4) Lease a horse- If you have taken lessons and learned the basics there are often opportunities to lease a horse. Many leases are "farm leases" meaning the horse stays with the caretaker it is with now. Leases can be for a month, a year, or what ever time is agreeable to the owner. Some horses are availble for "partial lease" meaning you can ride them a certain number of days per week
5) Exercise a horse for someone- Please be careful about this one. Horses all have quirks and sometimes owners don't realize that their horse may not be for everybody. You also have to worry about liability on this. That said, there are nice older horses out there that the owner may not have the time needed to keep them in shape so it is a possiblity
6) Go to Horse Camp- There are hundreds of camps out there that will give you a great introduction to horses
There are many statements out there regarding the benefits of childrens being involved with and showing horses. Some, like being outdoors or having to struggle through learning a difficult skill, could be cited for many other sports as well. It is also true that riding is an expensive hobby. So why let your child getting started in riding? Here's a list of benefits I can think of. Some of which can be gained in other sports and hobbies, but others you may have a hard time matching. Adults such as myself are still learning and working on these lessons, but horses sure have helped. Feel free to comment and add to the list!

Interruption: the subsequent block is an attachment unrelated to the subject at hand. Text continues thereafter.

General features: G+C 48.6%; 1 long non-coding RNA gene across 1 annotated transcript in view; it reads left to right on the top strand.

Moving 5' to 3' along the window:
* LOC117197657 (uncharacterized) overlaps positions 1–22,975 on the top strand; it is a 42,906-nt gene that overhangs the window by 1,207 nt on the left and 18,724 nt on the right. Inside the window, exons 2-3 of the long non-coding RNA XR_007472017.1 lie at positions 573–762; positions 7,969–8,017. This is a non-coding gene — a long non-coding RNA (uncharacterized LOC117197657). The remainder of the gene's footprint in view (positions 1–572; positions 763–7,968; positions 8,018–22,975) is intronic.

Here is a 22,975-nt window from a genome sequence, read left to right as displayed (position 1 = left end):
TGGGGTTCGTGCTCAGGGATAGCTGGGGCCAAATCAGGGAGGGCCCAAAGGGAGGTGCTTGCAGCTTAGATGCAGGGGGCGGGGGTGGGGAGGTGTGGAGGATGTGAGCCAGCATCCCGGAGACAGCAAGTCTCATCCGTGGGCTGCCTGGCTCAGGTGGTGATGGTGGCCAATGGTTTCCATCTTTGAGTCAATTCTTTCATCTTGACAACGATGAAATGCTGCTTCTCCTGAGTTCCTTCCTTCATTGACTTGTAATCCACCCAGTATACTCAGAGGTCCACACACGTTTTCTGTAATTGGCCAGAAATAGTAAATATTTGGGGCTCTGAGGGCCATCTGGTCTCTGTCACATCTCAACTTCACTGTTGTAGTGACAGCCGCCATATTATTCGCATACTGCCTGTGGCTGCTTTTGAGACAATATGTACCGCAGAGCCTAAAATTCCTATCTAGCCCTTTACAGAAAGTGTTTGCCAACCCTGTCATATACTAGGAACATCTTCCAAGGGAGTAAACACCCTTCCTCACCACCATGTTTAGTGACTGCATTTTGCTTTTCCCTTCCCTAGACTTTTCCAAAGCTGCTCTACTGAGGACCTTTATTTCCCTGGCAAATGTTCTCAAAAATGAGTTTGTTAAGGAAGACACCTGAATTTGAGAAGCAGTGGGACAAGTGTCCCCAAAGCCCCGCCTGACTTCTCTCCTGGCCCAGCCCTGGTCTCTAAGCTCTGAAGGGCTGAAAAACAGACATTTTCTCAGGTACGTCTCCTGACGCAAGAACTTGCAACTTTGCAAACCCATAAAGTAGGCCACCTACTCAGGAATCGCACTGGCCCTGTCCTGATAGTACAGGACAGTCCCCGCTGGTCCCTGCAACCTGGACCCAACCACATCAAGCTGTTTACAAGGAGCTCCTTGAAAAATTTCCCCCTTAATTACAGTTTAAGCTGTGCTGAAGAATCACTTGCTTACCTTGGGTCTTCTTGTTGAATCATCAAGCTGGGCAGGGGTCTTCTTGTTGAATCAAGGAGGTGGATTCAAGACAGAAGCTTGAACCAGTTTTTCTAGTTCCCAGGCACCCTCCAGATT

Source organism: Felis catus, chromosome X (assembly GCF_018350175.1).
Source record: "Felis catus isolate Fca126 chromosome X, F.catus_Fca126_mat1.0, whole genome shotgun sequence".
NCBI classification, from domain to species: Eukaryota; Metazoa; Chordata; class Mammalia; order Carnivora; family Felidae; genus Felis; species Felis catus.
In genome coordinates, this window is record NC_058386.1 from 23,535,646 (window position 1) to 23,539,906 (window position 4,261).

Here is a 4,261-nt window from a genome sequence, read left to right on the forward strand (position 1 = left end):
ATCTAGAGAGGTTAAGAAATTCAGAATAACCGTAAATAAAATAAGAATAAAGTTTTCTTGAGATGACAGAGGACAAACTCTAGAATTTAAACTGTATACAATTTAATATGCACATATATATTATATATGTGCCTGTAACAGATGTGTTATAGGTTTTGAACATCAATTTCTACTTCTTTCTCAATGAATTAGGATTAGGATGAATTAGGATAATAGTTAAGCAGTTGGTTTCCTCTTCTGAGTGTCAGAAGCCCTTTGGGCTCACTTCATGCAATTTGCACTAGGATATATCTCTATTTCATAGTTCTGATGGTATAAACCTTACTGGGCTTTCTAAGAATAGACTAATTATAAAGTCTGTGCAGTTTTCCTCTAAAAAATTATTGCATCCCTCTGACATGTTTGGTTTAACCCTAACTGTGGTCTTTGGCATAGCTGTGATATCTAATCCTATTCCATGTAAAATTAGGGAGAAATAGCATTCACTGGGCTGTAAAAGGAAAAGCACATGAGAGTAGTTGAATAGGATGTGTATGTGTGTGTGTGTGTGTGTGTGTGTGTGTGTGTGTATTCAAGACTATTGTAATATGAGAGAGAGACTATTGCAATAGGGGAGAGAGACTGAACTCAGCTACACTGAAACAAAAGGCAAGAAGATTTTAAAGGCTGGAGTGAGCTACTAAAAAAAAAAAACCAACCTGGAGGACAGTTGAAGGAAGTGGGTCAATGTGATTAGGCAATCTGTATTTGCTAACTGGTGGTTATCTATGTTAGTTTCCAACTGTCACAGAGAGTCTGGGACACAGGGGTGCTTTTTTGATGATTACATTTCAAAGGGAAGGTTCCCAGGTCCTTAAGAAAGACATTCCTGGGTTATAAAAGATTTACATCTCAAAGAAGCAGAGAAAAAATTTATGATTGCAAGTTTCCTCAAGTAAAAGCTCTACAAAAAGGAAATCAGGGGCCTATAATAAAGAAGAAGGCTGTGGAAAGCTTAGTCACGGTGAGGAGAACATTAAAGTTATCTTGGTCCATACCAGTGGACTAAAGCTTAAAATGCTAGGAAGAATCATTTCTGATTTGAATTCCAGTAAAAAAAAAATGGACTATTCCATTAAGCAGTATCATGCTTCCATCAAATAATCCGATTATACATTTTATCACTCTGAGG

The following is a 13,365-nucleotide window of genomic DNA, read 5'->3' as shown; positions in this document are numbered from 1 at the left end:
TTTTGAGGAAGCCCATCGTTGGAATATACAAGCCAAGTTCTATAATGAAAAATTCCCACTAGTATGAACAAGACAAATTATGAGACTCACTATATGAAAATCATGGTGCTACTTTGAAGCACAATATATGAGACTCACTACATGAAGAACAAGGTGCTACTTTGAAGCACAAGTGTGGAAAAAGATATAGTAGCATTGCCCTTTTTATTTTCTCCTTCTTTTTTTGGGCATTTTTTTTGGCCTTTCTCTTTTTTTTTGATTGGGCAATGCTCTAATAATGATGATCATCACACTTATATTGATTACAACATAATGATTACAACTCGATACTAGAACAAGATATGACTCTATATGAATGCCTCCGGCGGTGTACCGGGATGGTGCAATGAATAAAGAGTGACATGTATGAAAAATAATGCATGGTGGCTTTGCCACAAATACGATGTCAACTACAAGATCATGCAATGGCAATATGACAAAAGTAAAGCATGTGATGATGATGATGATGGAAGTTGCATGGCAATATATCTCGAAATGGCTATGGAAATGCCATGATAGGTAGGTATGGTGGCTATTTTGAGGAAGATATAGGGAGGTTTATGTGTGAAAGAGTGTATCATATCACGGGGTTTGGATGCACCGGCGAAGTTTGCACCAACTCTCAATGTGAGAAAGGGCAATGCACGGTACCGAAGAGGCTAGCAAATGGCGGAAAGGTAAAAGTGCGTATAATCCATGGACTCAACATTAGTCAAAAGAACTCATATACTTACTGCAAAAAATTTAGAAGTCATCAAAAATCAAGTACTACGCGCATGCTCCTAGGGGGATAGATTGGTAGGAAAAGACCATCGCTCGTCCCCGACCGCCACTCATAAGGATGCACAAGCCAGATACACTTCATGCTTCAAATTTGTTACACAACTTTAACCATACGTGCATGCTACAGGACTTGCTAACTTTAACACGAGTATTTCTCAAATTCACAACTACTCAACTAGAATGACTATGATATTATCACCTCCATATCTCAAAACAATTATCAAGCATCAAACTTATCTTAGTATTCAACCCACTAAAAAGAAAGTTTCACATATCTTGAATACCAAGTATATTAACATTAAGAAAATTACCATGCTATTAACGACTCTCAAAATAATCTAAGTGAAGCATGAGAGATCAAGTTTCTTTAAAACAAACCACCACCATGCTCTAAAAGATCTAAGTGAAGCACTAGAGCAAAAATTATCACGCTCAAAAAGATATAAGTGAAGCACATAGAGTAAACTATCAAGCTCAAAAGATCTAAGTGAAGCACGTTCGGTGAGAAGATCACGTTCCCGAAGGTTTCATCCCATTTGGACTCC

1.) Physical Activities/Exercise
2) Fresh Air- out from in front of the TV and computer
3)Learning to stay calm in an emergency- It is imperative that riders learn to control their body and relaxes when a horse becomes frightened or difficult to manage; a great skill to have later when driving a car!
4)Controlling emotions such as anger or frustration- hard to learn but the only effective way to ride is to maintain control over yourself
5) Learning that body language can convey confidence and contol. A great skill for anyone but especially for young girls.
6) Independence- When your child is in the show ring, whatever happens, good or bad, has to be handled by them, both physically and emotionally